Extension to the Selective Acknowledgement (SACK) Option
             for TCP", RFC 2883, July 2000.

   [RFC3042] Allman, M., Balakrishnan, H., and S. Floyd, "Enhancing
             TCP's Loss Recovery Using Limited Transmit", RFC 3042,
             January 2001.

   [RFC3522] Ludwig, R. and M. Meyer, "The Eifel Detection Algorithm for
             TCP", RFC 3522, April 2003.

   [RFC3782] Floyd, S., Henderson, T., and A. Gurtov, "The NewReno
             Modification to TCP's Fast Recovery Algorithm", RFC 3782,
             April 2004.

Appendix A.  Additional Information

   Previous versions of this RFC ([RFC2582] [RFC3782]) contained
   additional informative material on the following subjects, and may be
   consulted by readers who may want more information about possible
   variants to the algorithms and who may want references to specific
   [NS] simulations that provide NewReno test cases.

   Section 4 of [RFC3782] discusses some alternative behaviors for
   resetting the retransmit timer after a partial acknowledgment.

   Section 5 of [RFC3782] discusses some alternative behaviors for
   performing retransmission after a partial acknowledgment.

   Section 6 of [RFC3782] describes more information about the
   motivation for the sender's state variable recover.

   Section 9 of [RFC3782] introduces some NS simulation test suites for
   NewReno.  In addition, references to simulation results can be found
   throughout [RFC3782].

   Section 10 of [RFC3782] provides a comparison of Reno and
   NewReno TCP.

   Section 11 of [RFC3782] lists changes relative to [RFC2582].

Appendix B.  Changes Relative to RFC 3782

   In [RFC3782], the cwnd after Full ACK reception will be set to
   (1) min (ssthresh, FlightSize + SMSS) or (2) ssthresh.  However, the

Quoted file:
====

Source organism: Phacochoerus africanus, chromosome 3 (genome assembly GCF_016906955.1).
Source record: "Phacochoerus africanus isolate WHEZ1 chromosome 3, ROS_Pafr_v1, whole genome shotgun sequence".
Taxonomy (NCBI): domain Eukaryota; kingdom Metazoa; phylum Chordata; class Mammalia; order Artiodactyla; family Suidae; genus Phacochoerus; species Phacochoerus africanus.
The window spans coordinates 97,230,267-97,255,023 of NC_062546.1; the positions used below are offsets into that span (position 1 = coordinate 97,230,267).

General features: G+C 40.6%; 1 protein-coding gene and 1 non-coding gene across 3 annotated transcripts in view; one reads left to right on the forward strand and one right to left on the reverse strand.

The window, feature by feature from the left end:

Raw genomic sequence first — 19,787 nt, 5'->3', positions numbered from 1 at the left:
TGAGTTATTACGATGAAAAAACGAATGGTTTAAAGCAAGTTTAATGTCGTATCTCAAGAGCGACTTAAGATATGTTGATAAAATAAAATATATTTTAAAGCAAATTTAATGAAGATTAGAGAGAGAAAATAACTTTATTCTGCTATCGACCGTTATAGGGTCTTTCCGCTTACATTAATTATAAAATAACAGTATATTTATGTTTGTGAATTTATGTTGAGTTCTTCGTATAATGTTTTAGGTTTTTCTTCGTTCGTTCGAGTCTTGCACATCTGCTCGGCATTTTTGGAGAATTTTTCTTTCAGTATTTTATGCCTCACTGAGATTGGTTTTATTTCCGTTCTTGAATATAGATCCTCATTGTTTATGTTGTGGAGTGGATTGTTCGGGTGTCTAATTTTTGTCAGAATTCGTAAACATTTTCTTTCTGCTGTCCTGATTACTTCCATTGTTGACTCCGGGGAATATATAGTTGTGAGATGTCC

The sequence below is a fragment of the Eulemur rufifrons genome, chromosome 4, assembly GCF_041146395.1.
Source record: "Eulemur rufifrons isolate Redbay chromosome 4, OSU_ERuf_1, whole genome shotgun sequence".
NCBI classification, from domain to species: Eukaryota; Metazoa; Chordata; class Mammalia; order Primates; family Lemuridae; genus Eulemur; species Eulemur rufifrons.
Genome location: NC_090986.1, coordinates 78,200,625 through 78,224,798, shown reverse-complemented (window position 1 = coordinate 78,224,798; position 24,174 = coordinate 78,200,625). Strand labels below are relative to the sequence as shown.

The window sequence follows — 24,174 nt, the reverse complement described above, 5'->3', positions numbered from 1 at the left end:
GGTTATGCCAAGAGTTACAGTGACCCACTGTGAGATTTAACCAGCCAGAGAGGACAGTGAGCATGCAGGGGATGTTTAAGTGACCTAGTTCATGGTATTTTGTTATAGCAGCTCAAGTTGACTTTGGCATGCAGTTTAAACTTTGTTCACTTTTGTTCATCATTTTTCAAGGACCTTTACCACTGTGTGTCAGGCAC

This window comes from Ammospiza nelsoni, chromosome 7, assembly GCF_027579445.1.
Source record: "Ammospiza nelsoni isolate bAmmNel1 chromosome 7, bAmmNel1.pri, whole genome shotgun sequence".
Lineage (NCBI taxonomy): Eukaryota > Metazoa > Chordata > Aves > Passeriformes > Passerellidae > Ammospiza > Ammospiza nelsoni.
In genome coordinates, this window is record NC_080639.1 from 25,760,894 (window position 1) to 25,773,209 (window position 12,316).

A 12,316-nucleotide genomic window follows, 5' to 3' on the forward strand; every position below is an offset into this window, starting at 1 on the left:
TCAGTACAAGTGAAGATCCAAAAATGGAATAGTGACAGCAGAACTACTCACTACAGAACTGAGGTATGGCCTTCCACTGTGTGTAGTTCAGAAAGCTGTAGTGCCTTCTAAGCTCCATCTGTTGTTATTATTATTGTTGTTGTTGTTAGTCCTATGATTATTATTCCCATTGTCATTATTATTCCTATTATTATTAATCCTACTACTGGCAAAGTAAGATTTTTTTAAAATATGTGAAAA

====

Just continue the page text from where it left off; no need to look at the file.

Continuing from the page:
first option carries a risk of performance degradation: With the
   first option, if FlightSize is zero, the result will be 1 SMSS.  This
   means TCP can transmit only 1 segment at that moment, which can cause
   a delay in ACK transmission at the receiver due to a delayed ACK

   The FlightSize on Full ACK reception can be zero in some situations.
   A typical example is where the sending window size during fast
   recovery is small.  In this case, the retransmitted packet and new
   data packets can be transmitted within a short interval.  If all
   these packets successfully arrive, the receiver may generate a Full
   ACK that acknowledges all outstanding data.  Even if the window size
   is not small, loss of ACK packets or a receive buffer shortage during
   fast recovery can also increase the possibility of falling into this

   The proposed fix in this document, which sets cwnd to at least 2*SMSS
   if the implementation uses option 1 in the Full ACK case
   (Section 3.2, step 3, option 1), ensures that the sender TCP
   transmits at least two segments on Full ACK reception.

   In addition, an erratum was reported for RFC 3782 (an editorial
   clarification to Section 8); this erratum has been addressed in
   Section 6 of this document.

   The specification text (Section 3.2 herein) was rewritten to more
   closely track Section 3.2 of [RFC5681].

   Sections 4, 5, and 9-11 of [RFC3782] were removed, and instead
   Appendix A of this document was added to back-reference this
   informative material.  A few references that have no citation in the
   main body of the document have been removed.

Authors' Addresses

   Tom Henderson
   The Boeing Company

   EMail: thomas.r.henderson@boeing.com

   Sally Floyd
   International Computer Science Institute

   Phone: +1 (510) 666-2989
   EMail: floyd@acm.org
   URL: http://www.icir.org/floyd/

   Andrei Gurtov
   University of Oulu
   Centre for Wireless Communications CWC
   P.O. Box 4500
   FI-90014 University of Oulu

   EMail: gurtov@ee.oulu.fi

   Yoshifumi Nishida
   WIDE Project
   Endo 5322
   Fujisawa, Kanagawa  252-8520

   EMail: nishida@wide.ad.jp